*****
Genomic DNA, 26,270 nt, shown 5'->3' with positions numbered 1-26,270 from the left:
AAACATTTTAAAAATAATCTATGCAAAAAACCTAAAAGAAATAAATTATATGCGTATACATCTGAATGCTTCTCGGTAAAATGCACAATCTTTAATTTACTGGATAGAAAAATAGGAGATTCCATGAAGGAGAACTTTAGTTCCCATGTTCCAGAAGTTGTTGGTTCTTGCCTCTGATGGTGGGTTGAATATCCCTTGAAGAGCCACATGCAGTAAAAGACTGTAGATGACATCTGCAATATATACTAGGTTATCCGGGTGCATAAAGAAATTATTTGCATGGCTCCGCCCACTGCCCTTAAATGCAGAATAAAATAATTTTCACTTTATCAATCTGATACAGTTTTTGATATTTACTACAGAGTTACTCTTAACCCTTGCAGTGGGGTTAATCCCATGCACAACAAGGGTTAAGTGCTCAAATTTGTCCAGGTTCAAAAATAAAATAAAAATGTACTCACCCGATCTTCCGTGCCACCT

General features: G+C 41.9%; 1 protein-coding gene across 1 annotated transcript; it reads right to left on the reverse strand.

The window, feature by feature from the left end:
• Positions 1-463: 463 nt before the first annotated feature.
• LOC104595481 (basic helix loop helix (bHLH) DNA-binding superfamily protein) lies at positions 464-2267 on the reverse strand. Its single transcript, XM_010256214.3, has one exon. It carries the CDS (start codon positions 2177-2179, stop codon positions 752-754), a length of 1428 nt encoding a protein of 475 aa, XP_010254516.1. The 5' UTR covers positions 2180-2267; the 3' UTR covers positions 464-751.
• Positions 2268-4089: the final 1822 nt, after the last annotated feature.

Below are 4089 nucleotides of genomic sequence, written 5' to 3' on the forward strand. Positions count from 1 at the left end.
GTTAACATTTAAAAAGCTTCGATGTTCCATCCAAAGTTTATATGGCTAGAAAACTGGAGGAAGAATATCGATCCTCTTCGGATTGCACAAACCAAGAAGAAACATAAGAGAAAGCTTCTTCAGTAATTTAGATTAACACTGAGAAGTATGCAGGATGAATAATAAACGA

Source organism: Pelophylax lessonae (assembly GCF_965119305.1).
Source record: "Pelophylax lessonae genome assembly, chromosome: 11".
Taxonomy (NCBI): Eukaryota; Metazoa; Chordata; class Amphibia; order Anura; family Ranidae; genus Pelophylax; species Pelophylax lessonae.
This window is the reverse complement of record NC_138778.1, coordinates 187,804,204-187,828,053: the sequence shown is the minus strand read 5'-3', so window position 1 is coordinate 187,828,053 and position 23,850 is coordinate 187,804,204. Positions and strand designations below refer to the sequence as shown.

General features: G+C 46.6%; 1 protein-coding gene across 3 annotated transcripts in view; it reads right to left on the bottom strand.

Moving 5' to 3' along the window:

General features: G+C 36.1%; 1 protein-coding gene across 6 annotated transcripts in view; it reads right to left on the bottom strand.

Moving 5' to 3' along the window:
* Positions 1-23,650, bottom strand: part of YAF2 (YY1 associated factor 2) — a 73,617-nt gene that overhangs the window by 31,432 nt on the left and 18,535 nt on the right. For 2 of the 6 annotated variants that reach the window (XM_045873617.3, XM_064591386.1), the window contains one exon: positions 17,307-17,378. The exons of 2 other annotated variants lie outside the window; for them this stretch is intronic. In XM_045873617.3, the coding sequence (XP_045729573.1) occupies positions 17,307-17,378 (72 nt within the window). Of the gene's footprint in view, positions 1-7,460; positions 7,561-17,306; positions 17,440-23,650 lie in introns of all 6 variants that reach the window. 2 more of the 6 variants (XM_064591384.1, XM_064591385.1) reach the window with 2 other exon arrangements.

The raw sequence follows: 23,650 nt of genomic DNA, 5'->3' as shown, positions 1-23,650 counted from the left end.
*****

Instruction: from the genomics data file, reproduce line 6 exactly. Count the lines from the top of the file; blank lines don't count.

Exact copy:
• LOC104595481 (basic helix loop helix (bHLH) DNA-binding superfamily protein) lies at positions 464-2267 on the reverse strand. Its single transcript, XM_010256214.3, has one exon. It carries the CDS (start codon positions 2177-2179, stop codon positions 752-754), a length of 1428 nt encoding a protein of 475 aa, XP_010254516.1. The 5' UTR covers positions 2180-2267; the 3' UTR covers positions 464-751.